Check out the rutabaga brat


July 04, 2004|By Gail Gibson | Gail Gibson,SUN NATIONAL STAFF

CUMBERLAND, Wis. - As they returned, one after another, to the family meat business their father started three decades ago, the Muench brothers realized that straightforward sausage might not be enough to compete in a state where grilled bratwurst can be a summertime art form.

So Louie E. Muench, the oldest of the brothers, began experimenting. He started with a small batch of basic summer beef sausage and then added ingredients with a distinct homestate heritage - cheddar cheese, maple syrup, honey and cranberries.

He called it "Wisconsin Sausage," and the first few packages he put up for sale along with the more traditional fare at Louie's Finer Meats sold in a flash. A long lineup of creative combinations soon followed. Items like the Packer Bratwurst, stuffed with cheddar cheese and sauerkraut, and the more self-explanatory mushroom Swiss brat, bacon cheeseburger brat and cherry almond brat.

At the end of each summer, to mark Cumberland's annual Rutabaga Festival, the store produces a limited batch of rutabaga brats. They are, said another of the brothers, William G. Muench, 30, "surprisingly good."

Growing fame

So, too, is the family business, fueled increasingly by steady sales through the Internet and an outsized appetite for sausages among locals, especially around the Fourth of July, the peak of the grilling season.

"I think the specialty items are really what turned this business into its own niche," Louie Muench, 50, said. "There's a lot of meat markets in Wisconsin, but most of them are pretty traditional. If this was just a run-of-the-mill meat market, it wouldn't really make a difference."

Louie's Finer Meats sits just north of the few crossroads that make up downtown Cumberland (population 2,280), not far from where the family patriarch, Louie G. Muench, started the business in 1970.

The elder Muench, now 73, got his start at an uncle's meat market in Chicago, just blocks from Wrigley Field, after immigrating from Germany. In 1963, Louie G. Muench, by then married with six children, moved his family to Wisconsin and took a job at the meat counter at a local grocery in Cumberland.

Six years later, he went into business for himself, opening the meat store in a tiny storefront within walking distance of the family house. In 1978, he moved the business to the current location, doubling its size and providing highway access that was critical to drawing in the stream of tourists, mostly from Minneapolis and St. Paul, who spent their summers on Northern Wisconsin lakes.

Those tourists helped build a broad customer base, with word-of-mouth referrals about the store's thick bacon and inventive summer sausage and, of course, all those brats - a year-round staple across the upper Midwest that in summer becomes as ubiquitous in Wisconsin as steamed crabs in Maryland.

"It's funny, you talk to somebody in town, and they'll say they were on vacation in Florida or somewhere, and people will say, `Cumberland? That's where Louie's is,'" said James S. Muench, 44, the fourth-oldest of the family's six children.

The brothers returned to the business after college, balancing the daily operations of the business, which three times has won a governor's trophy recognizing Wisconsin meat producers and collected two gold medals from the meat industry's International Trade Fair in Frankfurt, Germany. One of the medals was for beef summer sausage, the other for its cotto salami - "a heck of a thing for a German to like," said the younger Louie Muench, who counts it one of his favorites.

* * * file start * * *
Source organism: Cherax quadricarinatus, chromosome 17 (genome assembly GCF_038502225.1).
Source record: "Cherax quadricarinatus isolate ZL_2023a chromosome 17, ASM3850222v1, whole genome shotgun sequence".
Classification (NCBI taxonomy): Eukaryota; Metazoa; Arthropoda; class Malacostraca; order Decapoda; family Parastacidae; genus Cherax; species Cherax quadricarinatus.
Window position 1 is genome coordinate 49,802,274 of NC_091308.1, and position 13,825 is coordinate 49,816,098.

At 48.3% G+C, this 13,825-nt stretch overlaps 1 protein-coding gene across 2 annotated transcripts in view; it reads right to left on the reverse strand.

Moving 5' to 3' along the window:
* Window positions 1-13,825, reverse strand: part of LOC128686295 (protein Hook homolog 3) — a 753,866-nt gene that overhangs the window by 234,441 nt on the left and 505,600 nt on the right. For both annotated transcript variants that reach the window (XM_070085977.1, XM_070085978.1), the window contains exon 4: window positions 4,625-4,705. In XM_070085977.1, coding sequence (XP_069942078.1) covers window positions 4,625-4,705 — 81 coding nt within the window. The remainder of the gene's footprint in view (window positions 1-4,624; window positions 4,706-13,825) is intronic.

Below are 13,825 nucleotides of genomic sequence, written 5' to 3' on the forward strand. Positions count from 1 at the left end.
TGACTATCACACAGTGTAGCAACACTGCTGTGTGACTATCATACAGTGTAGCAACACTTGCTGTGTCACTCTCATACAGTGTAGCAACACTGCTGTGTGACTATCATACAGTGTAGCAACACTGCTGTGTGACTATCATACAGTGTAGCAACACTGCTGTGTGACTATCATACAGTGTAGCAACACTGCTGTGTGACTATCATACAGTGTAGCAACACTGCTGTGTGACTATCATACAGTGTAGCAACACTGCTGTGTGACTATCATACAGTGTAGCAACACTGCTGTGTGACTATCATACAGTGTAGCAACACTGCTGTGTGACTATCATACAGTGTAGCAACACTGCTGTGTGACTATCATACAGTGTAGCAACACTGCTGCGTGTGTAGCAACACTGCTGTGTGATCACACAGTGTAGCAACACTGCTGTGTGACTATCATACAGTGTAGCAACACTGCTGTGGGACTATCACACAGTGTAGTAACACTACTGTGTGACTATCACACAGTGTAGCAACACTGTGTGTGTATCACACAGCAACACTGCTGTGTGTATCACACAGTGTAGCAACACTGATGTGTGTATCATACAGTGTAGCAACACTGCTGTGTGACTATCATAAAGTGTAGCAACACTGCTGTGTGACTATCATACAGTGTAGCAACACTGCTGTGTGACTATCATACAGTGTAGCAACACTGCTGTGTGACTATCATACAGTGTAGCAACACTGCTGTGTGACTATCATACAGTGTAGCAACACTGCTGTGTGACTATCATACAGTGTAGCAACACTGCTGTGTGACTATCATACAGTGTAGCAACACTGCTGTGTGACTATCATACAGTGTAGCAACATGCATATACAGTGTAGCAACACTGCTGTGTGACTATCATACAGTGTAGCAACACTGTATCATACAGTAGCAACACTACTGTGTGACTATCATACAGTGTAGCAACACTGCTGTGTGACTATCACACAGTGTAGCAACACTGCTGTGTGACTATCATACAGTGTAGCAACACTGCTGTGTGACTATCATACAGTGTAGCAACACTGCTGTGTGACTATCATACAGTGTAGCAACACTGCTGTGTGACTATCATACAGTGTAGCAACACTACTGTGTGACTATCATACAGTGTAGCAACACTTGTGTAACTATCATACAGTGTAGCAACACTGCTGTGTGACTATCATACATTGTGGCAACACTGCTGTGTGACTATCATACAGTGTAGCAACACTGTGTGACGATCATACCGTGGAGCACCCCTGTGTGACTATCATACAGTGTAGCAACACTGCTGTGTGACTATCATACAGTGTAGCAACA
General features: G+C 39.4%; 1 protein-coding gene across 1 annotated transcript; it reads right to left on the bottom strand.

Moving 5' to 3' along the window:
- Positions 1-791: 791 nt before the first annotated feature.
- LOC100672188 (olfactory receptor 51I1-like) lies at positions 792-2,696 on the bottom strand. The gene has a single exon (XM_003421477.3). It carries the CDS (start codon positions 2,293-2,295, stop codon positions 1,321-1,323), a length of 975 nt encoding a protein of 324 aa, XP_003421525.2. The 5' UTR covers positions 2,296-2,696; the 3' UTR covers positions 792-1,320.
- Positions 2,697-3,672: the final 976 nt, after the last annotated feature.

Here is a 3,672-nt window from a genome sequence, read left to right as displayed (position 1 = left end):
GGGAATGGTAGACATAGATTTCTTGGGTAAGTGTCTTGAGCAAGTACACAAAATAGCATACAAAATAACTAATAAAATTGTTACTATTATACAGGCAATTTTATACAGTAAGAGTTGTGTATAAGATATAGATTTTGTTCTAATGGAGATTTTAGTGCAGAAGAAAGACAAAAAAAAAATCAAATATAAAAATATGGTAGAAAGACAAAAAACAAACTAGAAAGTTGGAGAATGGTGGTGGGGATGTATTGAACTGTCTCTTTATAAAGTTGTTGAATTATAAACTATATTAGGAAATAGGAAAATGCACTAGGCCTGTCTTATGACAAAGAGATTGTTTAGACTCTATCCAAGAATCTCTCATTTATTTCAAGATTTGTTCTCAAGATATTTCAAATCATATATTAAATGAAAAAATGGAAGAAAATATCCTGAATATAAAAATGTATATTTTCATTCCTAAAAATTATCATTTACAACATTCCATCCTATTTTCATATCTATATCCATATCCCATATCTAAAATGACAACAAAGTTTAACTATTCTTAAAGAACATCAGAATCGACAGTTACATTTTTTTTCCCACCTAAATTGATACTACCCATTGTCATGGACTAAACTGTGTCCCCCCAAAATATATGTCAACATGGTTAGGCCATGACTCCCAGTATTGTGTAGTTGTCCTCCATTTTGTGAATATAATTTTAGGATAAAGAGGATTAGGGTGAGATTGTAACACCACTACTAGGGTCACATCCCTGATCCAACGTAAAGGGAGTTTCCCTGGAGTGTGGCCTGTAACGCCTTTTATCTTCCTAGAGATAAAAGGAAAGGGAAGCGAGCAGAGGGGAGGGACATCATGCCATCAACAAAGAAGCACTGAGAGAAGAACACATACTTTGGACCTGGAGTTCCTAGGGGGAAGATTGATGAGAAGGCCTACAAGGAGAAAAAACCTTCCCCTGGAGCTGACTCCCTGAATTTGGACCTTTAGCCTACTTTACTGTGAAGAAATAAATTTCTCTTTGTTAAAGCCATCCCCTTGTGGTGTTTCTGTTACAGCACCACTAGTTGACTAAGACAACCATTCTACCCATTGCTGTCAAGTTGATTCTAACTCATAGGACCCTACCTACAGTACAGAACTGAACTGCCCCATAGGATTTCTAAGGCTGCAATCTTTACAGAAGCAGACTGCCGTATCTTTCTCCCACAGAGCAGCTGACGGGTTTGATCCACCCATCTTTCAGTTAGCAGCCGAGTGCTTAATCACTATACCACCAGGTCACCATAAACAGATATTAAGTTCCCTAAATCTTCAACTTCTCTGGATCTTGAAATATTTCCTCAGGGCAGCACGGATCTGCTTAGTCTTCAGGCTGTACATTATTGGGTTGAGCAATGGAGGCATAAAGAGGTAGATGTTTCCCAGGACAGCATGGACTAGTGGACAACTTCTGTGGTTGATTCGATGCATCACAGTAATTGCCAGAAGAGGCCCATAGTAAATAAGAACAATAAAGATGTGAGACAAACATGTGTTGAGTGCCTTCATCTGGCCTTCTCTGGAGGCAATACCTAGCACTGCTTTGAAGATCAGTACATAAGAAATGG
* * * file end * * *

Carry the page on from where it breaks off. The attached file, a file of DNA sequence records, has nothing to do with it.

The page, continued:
Louie's is a small operator compared to Johnsonville, the big bratwurst maker from Sheboygan, Wis., or Usinger's of Milwaukee, whose sausages can be found for sale around the country.

Louie E. Muench said the shop makes about 5,000 pounds of sausage a week and acknowledges, "A lot of places make that in an hour." Still, that is a vast increase from 1970, when Louie's produced 300 or 400 pounds a week.

The store's original meat grinder, painted a bright red, still stands in one corner of the store. In a back room are a few cubicles with computers, the machinery responsible for the shop's more recent changes.

And on the Internet

Over the past year and a half, Louie E. Muench said, the store has gradually expanded its Internet sales operation. It now accounts for about 10 percent of the store's business and is steadily expanding - most of the store's specialty items are available through its Web site (www.louiesfiner, along with gift baskets that also have helped spread Louie's name well beyond Wisconsin.

Louie E. Muench said he has approached the online business cautiously.

"You want to make sure that things are delivered in a timely fashion, and that the quality is just as good," he said. "Every package that goes out, I tell the people here, `Unless it's something you want to eat - it's something somebody else would want - then I don't even want it going out of here.' "

The idea is to somehow replicate online the attentive service of the store in Wisconsin, where the Muench brothers' expertise in all things meat means shoppers can get a quick tutorial in brat cooking (steamed in beer, then straight to the grill) buy their own casings to make sausages at home or bring in game from hunting trips to have cured in the store's large smokers.

"Just about anything that walks, we've made something out of it," James Muench said, mentioning the occasional bear, and one crocodile, brought to the store to be processed. "Customers say, `I hate to be picky,' and my dad always says, `Well, that's why you come here.'"

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